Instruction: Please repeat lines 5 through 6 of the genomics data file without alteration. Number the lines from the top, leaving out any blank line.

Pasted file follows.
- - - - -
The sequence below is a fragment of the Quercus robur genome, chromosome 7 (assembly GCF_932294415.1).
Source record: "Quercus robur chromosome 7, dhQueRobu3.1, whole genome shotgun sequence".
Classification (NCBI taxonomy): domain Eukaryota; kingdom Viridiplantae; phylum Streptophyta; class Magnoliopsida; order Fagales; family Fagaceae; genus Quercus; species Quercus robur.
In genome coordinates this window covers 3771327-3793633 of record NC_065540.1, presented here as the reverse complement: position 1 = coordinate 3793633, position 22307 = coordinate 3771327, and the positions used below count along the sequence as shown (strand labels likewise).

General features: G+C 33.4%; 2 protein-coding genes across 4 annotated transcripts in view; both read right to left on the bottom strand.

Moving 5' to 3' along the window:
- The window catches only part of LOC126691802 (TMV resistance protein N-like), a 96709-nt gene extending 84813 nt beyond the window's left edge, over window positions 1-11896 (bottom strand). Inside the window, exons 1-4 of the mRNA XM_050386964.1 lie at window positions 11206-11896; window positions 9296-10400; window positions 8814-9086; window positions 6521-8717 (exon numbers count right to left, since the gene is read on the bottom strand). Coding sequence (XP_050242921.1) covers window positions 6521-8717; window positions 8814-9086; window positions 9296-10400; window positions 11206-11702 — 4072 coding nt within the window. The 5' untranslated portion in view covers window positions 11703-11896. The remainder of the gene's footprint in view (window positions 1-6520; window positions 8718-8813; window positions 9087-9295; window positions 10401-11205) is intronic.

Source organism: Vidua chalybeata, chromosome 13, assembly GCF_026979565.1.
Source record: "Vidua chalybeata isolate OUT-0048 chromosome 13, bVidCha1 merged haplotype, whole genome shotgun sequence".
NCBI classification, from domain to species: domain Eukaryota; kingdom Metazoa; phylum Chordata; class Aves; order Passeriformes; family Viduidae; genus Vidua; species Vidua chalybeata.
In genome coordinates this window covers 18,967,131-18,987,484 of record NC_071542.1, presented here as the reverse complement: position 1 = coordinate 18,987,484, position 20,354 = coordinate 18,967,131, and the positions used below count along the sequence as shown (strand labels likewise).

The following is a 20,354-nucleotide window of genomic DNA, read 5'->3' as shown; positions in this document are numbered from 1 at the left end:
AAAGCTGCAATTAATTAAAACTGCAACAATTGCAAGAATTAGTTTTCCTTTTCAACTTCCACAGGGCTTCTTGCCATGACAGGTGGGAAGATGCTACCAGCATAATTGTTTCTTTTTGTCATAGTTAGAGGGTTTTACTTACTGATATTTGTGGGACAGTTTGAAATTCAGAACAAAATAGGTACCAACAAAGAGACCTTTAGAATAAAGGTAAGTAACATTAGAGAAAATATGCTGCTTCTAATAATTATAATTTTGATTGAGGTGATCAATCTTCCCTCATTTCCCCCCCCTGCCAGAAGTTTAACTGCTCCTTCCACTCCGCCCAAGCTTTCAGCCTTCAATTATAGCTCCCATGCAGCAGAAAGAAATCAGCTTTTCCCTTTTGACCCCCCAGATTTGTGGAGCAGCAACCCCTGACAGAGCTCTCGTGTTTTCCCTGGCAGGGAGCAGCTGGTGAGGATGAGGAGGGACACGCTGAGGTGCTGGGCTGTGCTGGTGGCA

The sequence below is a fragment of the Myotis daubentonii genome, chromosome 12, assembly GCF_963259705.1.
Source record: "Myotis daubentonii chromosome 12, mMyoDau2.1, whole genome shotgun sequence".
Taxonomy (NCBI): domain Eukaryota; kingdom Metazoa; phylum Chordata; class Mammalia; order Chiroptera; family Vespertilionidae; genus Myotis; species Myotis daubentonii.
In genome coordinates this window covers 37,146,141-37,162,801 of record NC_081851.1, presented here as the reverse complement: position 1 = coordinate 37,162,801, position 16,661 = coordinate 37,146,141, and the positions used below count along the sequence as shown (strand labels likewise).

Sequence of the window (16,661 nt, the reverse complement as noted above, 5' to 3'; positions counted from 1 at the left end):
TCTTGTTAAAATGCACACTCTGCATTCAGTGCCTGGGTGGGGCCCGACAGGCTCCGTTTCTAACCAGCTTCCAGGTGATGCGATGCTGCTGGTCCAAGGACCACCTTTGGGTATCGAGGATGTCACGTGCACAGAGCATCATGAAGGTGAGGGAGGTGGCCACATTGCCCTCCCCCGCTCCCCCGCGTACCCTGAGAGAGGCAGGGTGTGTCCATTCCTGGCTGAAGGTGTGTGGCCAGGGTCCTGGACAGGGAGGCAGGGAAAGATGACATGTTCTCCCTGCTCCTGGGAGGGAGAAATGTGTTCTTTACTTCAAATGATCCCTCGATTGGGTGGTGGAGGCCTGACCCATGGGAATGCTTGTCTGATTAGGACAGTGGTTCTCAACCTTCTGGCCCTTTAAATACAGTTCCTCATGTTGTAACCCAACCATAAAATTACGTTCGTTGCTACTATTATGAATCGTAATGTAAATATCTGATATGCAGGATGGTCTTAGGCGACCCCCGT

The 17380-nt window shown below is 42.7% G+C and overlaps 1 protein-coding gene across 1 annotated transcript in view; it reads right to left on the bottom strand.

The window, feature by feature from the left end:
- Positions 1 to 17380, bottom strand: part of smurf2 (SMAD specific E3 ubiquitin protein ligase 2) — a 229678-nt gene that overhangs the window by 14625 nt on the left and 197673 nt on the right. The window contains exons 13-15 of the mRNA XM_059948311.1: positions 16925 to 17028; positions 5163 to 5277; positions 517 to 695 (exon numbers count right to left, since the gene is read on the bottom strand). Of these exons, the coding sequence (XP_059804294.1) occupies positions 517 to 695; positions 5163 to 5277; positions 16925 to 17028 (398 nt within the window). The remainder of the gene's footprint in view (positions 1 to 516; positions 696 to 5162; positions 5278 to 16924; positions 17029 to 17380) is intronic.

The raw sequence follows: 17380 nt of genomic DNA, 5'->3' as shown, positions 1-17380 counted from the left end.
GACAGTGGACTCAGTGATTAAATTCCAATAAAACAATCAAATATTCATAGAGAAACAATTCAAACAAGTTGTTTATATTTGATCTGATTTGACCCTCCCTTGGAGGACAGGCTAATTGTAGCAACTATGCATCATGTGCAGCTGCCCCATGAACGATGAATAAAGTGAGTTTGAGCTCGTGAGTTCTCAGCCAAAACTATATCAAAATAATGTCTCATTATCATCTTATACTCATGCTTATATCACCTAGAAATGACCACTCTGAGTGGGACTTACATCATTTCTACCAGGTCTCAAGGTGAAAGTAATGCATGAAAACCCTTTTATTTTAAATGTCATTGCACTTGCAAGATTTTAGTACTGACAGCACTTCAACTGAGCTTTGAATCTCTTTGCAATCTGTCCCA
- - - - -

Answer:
General features: G+C 33.4%; 2 protein-coding genes across 4 annotated transcripts in view; both read right to left on the bottom strand.

Moving 5' to 3' along the window: